So, the real victims in this case were the refinery Orlen, and, maybe, to some extent, Latvian ports, because some of the fuel, instead of reaching the Latvian ports, now was exported through the Lithuanian port Klaipeda to save costs by Orlen.
      Therefore, in my understanding, Lithuanian Railways only wanted to just earn more money from a longer route to reach Latvia. It was not so much about wanting to lessen competition from the Latvian railway operator. They do not actually compete in each other’s territories.

      Sarunas Pajarskas

      6 October 2017 at 10:40 am

    • Thanks again, Sarunas! It is great to exchange views.

      We will have to wait for the decision, but the press release explains that the case has a clear exclusionary angle (and not purely exploitative, as you seem to suggest).

      In particular, the Commission explains that the section was dismantled after Orlen ‘considered redirecting its freight from Lithuania to Latvia by using the services of another rail operator’, and the Commissioner is quoted as saying that the behaviour sought ‘to penalise competitors’ (as opposed to customers).

      Pablo Ibanez Colomo

      6 October 2017 at 11:30 am

  6. You suggest that such “naked” exclusionary conduct is rare. Aside from burning down factories and a US gangster murdering his competitors, there is also a famous US example involving Alcoa, which paid some electric utilities (from whom it did not buy electricity) not to sell electricity to other competitors. Krattenmaker and I called these naked “exclusionary rights.” And there is the US Tobacco case where the defendant ripped out the racks used by its competitor at retailers. There is also the case of lying to patent authorities in order to get a fraudulent patent, which will exclude competitors. There is also the case of a vertically integrated dominant sawmill buying more logs than it needs from independents in order to raise the costs of it competitors by more than it raises its own average costs. The clearest example would be when he lets the excess logs rot.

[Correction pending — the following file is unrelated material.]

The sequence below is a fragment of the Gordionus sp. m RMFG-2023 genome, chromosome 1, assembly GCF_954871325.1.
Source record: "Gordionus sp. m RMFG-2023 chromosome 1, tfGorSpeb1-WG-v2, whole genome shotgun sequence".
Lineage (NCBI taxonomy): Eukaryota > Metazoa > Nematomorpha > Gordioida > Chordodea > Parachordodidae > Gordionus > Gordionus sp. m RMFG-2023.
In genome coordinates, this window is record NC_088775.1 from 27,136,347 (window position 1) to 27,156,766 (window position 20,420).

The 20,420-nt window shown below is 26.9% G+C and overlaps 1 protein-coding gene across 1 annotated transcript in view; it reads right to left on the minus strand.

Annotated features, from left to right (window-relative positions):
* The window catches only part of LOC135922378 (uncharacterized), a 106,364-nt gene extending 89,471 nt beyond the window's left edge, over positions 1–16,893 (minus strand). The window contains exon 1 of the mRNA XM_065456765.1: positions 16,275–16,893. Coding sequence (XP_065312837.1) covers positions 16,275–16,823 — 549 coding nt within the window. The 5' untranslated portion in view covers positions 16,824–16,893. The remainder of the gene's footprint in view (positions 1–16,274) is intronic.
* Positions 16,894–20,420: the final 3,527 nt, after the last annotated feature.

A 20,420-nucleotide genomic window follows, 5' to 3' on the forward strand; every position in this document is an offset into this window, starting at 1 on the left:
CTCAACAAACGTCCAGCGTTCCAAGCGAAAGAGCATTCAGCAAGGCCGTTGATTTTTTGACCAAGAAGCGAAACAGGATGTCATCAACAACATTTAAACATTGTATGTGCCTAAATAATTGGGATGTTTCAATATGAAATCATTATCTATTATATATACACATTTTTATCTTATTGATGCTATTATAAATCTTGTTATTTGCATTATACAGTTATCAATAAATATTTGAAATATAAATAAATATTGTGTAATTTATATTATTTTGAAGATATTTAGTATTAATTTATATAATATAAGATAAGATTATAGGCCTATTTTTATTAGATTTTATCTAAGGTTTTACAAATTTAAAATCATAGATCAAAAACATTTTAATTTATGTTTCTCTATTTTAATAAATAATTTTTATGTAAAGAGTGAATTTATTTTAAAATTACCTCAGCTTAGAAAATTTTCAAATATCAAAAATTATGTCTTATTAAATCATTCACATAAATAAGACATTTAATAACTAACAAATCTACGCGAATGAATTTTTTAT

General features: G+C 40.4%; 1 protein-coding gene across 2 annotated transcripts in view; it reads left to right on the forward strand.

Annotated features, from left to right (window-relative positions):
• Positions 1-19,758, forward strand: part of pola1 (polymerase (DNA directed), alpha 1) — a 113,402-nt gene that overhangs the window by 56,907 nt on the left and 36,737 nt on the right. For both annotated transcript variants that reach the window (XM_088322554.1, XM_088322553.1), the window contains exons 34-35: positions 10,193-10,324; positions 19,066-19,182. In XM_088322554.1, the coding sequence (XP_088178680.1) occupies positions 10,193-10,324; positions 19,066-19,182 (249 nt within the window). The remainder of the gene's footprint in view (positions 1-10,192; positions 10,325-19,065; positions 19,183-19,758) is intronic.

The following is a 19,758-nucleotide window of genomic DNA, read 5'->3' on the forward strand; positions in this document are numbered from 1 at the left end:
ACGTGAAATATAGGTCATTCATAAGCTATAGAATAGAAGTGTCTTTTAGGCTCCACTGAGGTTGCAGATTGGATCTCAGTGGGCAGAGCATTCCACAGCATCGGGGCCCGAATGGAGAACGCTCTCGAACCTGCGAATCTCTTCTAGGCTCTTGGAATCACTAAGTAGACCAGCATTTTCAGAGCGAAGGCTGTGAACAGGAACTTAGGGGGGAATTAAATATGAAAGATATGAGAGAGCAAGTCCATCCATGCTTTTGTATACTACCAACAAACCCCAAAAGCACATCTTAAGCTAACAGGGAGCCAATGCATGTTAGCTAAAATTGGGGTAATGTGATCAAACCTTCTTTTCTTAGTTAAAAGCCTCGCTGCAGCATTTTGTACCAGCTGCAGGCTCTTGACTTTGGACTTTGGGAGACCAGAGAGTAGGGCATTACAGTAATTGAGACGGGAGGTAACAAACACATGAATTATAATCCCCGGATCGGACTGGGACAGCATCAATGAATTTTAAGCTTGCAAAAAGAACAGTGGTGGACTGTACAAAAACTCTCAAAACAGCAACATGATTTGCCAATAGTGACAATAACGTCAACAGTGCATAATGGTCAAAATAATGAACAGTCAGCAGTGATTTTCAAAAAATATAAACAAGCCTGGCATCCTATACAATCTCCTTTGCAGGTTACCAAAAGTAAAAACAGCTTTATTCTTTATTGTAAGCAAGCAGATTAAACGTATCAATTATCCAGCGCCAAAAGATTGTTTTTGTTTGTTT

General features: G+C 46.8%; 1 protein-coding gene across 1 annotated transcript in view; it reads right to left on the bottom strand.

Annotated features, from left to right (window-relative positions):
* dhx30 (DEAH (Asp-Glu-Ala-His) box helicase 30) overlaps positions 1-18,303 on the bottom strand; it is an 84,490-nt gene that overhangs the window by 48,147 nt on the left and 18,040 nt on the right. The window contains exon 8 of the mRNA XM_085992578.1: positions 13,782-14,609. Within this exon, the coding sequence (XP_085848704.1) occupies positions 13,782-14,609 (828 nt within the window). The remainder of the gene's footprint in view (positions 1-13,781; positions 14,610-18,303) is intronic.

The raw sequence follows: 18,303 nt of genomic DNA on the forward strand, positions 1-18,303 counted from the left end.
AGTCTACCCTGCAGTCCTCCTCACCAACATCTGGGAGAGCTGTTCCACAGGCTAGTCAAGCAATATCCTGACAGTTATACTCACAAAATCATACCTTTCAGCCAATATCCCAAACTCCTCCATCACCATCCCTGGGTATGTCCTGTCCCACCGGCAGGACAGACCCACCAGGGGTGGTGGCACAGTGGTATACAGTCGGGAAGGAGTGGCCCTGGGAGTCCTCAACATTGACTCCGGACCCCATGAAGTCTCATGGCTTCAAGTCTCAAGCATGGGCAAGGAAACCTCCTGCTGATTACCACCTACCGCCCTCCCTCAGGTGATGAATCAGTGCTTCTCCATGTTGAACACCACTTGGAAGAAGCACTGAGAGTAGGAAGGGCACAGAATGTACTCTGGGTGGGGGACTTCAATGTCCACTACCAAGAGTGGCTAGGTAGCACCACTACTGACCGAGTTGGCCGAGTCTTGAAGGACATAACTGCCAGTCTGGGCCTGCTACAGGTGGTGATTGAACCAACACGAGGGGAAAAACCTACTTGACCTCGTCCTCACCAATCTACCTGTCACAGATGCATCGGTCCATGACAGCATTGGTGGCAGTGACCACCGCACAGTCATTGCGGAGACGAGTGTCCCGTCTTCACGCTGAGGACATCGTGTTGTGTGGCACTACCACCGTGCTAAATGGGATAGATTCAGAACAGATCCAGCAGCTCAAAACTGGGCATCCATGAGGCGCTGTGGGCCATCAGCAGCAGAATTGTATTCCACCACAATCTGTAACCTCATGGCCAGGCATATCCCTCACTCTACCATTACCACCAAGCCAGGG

But the most interesting cases, as have been suggested above, are vertically integrated firm that dominant upstream and downstream, and who refuses to sell its upstream product to downstream competitors (used as an input) at price equal or higher than they sell the upstream product to other firms with whom they do not compete. That is exclusionary attempt to maintain monopoly power. You might want to call it “exploitive” in that the firm is “just” trying to make more profits from its downstream dominant position. But use of the term “exploitive” means that any time a firm engages in exclusionary conduct to maintain monopoly (ie even burning down a rival’s factory), it is exploitive.

    The firm can say that any exclusionary conduct is non-naked because the increase in monopoly profits will spur more R&D and other investment to try to get a monopoly. This is the argument against excessive pricing cases. But note that the argument also can be used to say that all exclusionary conduct (even burning down factories or merger to monopoly) should be legal by object. Collusive conduct too, for that matter.